Constantine P. Cavafy Museum in Alexandria, Egypt.

The Cavafy Museum, 4 Sharia Sharm el Sheikh, is run under the auspices of the Cultural Section of the Greek Embassy in Cairo and is open Tues -Sun 10.00 - 15.00.

The Greek poet, Constantine P. Cavafy, is inextricably bound to the city of Alexandria, where he lived most of his life. His parents were from Constantinople. but Cavafy was born in Alexandria on 29 April 1863, and he died there on the same day in 1933. In Cavafy's days, Alexandria was a cosmopolitan city with a Bohemian atmosphere. It rivalled Paris and proved a powerful stimulus for literary output with one- third of its population of foreign origin, among them T.E. Lawrence, Rudyard Kipling, Evelyn Waugh, Lawrence Durrell and E.M. Forster.

Who was Cavafy?

Cavafy’s father was a wealthy merchant who traded in Egyptian cotton and Manchester textiles. Cavafy senior's death in 1870 left his wife and seven sons poorly provided for. In 1872, the family left for Britain to concentrate on the British part of the business. Inexperience in running the business caused the ruin of the family fortunes, and seven years later they returned to Alexandria to a life of genteel poverty. Cavafy found those years in Britain an enriching experience. His exposure to English and Ancient Greek history shaped his sensibilities and became a potent force in his poetry. His fluency in English allowed him to write his first poem in English. However, all others were written in Greek.

Cavafy spent the rest of his life in Alexandria apart from three years from 1882 – 85 when the family moved to Constantinople to live in the maternal grandfather’s home. It was in Constantinople that he was introduced to the city’s nightlife and experienced his first homosexual encounters. When the family returned to Alexandria, Cavafy took on an uneventful job as a clerk working for the British Irrigation Service. But at night he led his real life and above all he wrote. Not much else is known about the man Cavafy. He left no autobiographical notes but Lawrence Durrell allows us some glimpses as he used Cavafy as the basis for his character Balthazar in the Alexandria Quartet.

Cavafy wrote a hundred and fifty-four poems. During his life his work was not well-known because he wrote in Greek, a language not widely spoken. He lived for his poetry, but never published an official volume of poetry, only contributed some of his poems to literary magazines. His private life must have been a shipwreck. In his poems, he never addresses anyone as his beloved. The word you is never used. Instead he hoards up fragments of his ephemeral loves. Memories alone survive and are transformed into immortal poems.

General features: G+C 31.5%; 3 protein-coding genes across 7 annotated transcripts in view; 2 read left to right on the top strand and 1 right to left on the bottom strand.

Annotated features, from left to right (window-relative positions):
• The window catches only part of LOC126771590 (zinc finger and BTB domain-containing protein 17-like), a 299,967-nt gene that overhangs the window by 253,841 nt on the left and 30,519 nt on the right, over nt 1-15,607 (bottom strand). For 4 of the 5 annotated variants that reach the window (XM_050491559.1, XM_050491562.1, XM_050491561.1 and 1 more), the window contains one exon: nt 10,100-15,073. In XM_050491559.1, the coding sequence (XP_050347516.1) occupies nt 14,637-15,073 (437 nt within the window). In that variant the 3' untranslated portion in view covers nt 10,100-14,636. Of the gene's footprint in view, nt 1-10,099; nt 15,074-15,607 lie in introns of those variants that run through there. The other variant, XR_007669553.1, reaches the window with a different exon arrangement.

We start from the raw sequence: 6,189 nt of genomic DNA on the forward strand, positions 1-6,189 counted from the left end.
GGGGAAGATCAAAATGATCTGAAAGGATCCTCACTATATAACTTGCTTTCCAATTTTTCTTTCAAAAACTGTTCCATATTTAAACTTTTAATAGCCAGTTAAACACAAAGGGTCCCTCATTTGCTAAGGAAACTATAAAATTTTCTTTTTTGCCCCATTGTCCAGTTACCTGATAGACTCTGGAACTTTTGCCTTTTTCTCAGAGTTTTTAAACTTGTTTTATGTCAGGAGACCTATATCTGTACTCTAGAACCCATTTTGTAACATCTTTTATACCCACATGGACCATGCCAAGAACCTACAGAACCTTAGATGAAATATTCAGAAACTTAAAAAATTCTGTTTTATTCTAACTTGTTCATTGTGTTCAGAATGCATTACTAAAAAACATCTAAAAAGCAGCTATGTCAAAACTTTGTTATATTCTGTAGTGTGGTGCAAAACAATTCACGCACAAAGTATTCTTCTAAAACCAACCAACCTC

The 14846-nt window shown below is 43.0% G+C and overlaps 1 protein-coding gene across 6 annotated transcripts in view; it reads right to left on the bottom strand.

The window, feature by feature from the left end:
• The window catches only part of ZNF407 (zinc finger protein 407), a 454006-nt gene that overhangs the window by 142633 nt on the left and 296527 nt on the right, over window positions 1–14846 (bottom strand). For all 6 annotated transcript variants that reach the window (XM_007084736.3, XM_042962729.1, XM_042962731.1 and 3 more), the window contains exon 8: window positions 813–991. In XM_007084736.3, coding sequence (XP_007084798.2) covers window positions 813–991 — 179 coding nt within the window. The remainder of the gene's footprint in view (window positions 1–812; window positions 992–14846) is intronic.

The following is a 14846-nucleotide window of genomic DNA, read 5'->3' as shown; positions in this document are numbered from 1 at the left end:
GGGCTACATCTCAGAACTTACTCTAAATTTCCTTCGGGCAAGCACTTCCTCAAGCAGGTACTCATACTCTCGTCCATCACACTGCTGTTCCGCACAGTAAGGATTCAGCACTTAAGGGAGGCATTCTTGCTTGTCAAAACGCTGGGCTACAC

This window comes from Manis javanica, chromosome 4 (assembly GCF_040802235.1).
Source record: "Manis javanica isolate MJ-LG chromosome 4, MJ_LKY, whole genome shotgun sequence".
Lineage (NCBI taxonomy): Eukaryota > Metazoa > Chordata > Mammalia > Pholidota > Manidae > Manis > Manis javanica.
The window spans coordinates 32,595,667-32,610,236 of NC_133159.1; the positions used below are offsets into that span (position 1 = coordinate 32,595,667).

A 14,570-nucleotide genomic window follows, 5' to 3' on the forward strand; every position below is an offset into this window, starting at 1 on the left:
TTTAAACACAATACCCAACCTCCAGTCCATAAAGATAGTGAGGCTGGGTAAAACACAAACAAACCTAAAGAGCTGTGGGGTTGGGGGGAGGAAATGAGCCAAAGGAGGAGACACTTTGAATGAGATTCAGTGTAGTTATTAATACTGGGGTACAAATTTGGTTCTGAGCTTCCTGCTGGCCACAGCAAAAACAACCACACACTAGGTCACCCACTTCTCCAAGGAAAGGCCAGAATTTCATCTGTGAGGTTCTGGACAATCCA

He lived for his poetry. His oeuvre consists of provocative philosophical poems, historical poems about forgotten heroes of the Hellenistic Age, and erotic poetry obnoxious for those who understood the meaning. In 1951, John Mavrogordatos translated Cavafy’s work into English and since then the poet’s work has been translated into most of the world’s languages.

Cavafy Museum, Alexandia

The apartment in Alexandria where Cavafy lived is now a museum. It is tucked away in Sharia Sharm el Sheikh, a side street off Sharia Nabi Danie. A plaque next to the front door indicates, in Greek letters, that this is the building where Constantine P. Cavafy lived until 1933.

A central front door opens up to a stairwell. A worn flight of steps leads to the landing on the second floor and to the Cavafy Museum. On hearing the tinkling sound of the front door bell, the custodian opens one part of a huge double-winged door to the apartment. Inside, the narrow hallway smells of beeswax and old musty books. Some of the wooden floorboards creak with age. A tall bookcase has its shelves stacked with books in all shapes and sizes. A glass door prevents dust from soiling their covers and pages.

Cavafy’s study is a high-ceilinged room; subdued light shines in through the draped windows. A soft recorded voice recites his poetry. The words flow melodiously to a non-Greek speaker. Listening to the words is an uplifting experience. His desk stands in one corner. His pens lie neatly arranged, ready to use. It is not difficult to imagine the man himself sitting behind this writing table. From the wall, his portrait looks benignly on his visitors. On his aquiline nose rests a round-rimmed pair of spectacles. He has bushy eyebrows, and a receding hairline parted in the middle. His mouth shows a faint smile. In middle age he dyed his hair, and asked for the wrinkles to be left out of his portrait. Family photos on all walls show glimpses of his private life.

In the next room there are more photos, some of his brothers, his parents and others taken in Constantinople. One of them is a faded black-and-white picture of the Hagia Sophia. In the middle of the room glass-cases display books and manuscripts: the translations of his poetry in twenty languages by forty different scholars. Filing cabinets line the wall. When the custodian opens them, they brim over with some thirty thousand articles and works written about his poetry.

He died of throat cancer from excessive drinking. His homosexuality was never openly referred to. However, Cavafy himself attributes his art to his sexuality.

My younger days, my sensual life
how clearly I see their meaning now.
How needless the repentance, how futile...
But I didn't see the meaning of it then.
In the loose living of my early years
the impulses of my poetry were shaped,
the boundaries of my art were plotted.
That's why the repentance was so fickle.
And my resolutions to hold back, to change,
lasted two weeks at the most.

Constantine P. Cavafy 1918

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